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Born in Sarnia, Ontario, in 1955, Carol Wainio now lives and works in Ottawa, where she is Adjunct Professor in the Visual Arts department at the University of Ottawa. She has exhibited widely in Canada and internationally, including at the National Gallery of Canada, the Art Gallery of Ontario, Musée d’art contemporain de Montréal, the Stedelijk Museum in Amsterdam, the Venice Biennale, and the Galleria Communale d’Arte Moderna in Bologna. In Canada her paintings are found in major corporate, private, and public collections.
Wainio is also among the recipients of the 2014 Governor General’s Award for Visual and Media Arts. An exhibition of the GG’s Award Winners is being presented at the National Gallery of Canada. For more information about the awards visit: ggavma.canadacouncil.ca
Dianna Nemiroff states in her forward to the catalogue for Carol Wainio:The Book, organized and circulated by Carleton University Art Gallery in Ottawa: “Carol Wainio belongs to the generation of Canadian painters whose artistic practice was influenced by the conceptual and political currents permeating the world in the 1970’s and engendered an approach to painting that was, on the one hand, marked by abstract and expressionist formal concerns and, on the other, by a desire to use painting as a means to think about representation itself as well as real-world issues. Her paintings are visually and conceptually full: layers with references to the past and present; to different regimes of knowledge; to popular and high art and their attendant modes of representation. And as paintings, they are emphatically constructed, drawing attention to the shaping and delineating character of painting and line, and shifting with ease between one spatial register and another, as well as between representational styles, each with its social, historical, and artistic connotations”.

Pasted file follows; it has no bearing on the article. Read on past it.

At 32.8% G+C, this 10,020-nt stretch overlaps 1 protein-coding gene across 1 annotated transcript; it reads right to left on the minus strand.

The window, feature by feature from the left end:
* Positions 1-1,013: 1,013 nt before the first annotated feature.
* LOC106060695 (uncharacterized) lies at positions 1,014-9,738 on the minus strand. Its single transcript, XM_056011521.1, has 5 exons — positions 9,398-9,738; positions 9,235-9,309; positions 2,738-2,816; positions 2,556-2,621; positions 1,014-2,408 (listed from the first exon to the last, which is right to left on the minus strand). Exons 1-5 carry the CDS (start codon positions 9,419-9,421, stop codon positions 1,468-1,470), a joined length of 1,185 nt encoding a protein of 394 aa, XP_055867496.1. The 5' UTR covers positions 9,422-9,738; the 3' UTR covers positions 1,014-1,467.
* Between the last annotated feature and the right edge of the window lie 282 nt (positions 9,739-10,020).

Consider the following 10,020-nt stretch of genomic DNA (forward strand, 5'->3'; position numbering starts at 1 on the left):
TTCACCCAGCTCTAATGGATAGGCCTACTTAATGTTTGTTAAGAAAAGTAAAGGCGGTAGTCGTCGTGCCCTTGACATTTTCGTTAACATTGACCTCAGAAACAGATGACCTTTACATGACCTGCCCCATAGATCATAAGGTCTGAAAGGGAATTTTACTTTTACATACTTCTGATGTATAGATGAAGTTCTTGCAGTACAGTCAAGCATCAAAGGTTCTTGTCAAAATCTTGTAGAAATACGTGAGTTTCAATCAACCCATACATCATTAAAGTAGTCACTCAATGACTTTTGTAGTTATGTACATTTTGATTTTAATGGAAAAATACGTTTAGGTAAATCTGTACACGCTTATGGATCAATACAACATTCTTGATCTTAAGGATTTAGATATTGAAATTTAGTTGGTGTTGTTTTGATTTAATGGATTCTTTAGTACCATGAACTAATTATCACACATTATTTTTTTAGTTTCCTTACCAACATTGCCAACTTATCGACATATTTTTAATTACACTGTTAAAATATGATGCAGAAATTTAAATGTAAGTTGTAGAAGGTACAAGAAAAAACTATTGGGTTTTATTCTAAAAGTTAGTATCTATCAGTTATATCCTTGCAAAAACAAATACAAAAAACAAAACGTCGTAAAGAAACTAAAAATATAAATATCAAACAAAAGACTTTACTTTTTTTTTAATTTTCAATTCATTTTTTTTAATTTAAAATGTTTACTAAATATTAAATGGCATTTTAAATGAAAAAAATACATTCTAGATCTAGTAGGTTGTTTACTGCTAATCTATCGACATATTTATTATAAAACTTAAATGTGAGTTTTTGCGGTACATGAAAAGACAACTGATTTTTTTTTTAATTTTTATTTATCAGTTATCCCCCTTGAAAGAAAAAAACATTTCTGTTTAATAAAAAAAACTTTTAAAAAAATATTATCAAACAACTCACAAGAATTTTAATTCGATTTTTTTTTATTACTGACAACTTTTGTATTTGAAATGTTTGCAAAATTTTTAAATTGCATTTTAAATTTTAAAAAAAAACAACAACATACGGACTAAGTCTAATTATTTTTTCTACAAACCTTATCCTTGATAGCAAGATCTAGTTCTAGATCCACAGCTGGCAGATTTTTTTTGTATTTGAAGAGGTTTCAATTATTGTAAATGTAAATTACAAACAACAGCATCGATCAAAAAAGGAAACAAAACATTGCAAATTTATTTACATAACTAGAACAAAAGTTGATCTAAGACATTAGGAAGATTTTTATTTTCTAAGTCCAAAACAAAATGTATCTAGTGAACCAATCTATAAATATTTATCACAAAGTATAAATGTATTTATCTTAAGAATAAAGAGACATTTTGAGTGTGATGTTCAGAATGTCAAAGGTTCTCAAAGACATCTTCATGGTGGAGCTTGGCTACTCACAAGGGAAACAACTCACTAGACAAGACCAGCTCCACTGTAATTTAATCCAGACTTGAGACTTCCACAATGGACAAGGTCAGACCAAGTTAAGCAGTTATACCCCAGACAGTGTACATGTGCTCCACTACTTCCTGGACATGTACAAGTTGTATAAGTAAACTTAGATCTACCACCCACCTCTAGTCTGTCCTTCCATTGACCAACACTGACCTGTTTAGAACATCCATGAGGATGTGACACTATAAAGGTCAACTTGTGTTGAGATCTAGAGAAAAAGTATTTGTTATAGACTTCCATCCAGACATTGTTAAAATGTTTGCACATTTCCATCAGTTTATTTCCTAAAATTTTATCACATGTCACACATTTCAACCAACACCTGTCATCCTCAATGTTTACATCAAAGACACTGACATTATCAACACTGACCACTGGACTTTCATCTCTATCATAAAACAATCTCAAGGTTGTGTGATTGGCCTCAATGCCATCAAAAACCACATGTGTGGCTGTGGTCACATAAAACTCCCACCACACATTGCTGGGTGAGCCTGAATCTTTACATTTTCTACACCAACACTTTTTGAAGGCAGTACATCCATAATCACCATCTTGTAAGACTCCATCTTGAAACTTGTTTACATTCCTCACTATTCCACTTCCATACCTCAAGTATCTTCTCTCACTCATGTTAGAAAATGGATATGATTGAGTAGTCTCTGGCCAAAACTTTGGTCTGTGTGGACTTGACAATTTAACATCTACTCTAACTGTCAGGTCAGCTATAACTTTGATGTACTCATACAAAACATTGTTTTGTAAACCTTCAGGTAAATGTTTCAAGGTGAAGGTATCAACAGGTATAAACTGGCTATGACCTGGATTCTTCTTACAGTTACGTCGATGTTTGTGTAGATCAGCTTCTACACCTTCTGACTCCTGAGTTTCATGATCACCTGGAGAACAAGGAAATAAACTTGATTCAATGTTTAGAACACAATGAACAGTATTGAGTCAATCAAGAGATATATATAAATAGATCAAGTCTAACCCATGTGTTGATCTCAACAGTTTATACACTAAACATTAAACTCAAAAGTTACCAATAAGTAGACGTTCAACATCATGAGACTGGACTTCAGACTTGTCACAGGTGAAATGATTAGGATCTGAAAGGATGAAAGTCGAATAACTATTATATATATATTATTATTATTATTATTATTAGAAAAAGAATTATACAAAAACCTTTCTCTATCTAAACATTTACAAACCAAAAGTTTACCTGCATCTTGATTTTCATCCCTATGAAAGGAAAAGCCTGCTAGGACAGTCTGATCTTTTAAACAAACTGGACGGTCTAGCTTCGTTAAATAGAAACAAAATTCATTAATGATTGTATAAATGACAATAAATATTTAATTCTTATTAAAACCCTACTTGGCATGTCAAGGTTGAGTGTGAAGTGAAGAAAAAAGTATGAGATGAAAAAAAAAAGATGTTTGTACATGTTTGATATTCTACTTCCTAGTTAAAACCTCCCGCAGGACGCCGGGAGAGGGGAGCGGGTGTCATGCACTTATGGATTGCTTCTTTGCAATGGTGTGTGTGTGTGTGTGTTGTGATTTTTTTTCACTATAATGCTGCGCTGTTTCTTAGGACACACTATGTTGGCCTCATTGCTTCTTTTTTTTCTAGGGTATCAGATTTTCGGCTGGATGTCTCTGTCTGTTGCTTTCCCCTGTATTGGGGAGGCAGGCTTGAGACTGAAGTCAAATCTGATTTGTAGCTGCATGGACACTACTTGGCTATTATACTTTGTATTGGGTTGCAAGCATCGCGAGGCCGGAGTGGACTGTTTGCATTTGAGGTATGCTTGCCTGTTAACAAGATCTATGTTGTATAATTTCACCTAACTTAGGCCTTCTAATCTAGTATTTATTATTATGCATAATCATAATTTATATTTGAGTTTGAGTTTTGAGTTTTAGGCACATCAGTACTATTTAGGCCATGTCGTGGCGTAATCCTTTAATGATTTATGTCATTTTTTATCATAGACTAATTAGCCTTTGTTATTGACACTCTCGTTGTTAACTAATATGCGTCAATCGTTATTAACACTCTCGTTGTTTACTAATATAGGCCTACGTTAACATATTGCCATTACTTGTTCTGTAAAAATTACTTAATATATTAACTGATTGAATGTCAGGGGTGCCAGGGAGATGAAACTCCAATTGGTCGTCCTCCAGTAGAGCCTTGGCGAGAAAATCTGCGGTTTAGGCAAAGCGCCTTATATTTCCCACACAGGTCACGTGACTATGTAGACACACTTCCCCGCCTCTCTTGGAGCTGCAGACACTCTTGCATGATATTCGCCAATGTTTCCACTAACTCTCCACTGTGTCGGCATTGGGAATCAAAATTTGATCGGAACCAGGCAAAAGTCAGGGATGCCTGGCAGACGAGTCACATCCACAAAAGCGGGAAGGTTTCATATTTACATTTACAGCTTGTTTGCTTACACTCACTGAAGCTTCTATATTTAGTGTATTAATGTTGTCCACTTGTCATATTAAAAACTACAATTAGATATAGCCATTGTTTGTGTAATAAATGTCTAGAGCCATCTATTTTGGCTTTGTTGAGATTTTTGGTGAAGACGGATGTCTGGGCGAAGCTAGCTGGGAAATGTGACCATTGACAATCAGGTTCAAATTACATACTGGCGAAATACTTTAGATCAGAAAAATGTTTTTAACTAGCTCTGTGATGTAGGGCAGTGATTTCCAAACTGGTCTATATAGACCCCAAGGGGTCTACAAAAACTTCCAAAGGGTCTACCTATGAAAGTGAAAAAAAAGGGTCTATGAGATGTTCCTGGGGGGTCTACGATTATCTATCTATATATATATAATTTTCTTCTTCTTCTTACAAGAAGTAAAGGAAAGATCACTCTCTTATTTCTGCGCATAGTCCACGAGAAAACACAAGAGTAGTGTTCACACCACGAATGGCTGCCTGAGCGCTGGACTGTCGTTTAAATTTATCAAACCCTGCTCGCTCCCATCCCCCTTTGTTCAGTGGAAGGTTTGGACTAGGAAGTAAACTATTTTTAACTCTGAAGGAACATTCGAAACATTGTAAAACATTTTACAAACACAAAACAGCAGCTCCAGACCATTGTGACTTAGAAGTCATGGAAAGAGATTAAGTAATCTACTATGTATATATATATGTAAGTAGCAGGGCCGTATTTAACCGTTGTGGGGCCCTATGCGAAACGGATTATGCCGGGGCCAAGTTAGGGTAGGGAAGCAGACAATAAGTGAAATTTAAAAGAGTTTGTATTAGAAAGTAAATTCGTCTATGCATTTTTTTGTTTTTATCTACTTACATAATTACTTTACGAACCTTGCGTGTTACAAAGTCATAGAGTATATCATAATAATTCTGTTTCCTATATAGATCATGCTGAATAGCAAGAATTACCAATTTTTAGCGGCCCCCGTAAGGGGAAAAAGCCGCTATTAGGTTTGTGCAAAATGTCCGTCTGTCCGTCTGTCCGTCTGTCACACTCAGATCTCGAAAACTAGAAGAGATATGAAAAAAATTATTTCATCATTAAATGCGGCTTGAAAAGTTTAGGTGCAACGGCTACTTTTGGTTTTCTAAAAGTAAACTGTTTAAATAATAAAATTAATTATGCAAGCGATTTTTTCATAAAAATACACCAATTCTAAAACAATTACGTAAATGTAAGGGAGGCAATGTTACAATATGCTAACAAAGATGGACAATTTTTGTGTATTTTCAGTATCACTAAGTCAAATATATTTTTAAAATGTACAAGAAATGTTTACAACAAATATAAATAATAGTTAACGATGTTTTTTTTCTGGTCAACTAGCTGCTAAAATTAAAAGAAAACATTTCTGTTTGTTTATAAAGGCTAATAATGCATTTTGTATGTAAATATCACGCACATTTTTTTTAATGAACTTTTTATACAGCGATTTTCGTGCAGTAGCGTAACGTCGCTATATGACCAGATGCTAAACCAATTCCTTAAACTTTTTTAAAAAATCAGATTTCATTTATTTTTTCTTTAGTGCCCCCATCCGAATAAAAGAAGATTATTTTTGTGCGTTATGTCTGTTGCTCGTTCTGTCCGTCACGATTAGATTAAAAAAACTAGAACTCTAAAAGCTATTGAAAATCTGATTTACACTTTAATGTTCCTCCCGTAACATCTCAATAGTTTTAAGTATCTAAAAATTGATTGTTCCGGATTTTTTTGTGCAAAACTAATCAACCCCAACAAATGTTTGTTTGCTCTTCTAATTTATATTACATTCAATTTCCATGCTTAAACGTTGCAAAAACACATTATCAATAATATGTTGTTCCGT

Wainio says of her work: “Illustration has always been viewed as a poor second cousin to “high art”, a copy of sorts. The idea of illustration as nodal point or interstice between image and text, between high art and low, between original and copy, as well as broad notions of “representation” are some of the themes in this new body of work.
Focusing on the kind of transformation expressed historically through fairy tale, and more recently through “development”, acquisition, and mediation, the work explores the role that painting may still play in opening up a discursive space around history, material culture, narrative and storytelling, the idea of the copy, globalization, and historical forms of representation, both “high art” and vernacular.
Drawing in part on archival research in historical illustration, including Walter Benjamin’s Children’s Book Collection, the work also considers mechanical reproduction through the phenomenon of early hand-copied illustrations, and explores how these, in the context of Benjamin’s views on storytelling, broaden our notions of the copy.
Characters from archival collections of early tales pass through farmers ’ fields in the Asian subcontinent and other settings, where contemporary conditions may still resemble the time of Charles Perrault, or they appear with their doubles or copies in woven grounds reminiscent of crumpled decorative pages from early books.”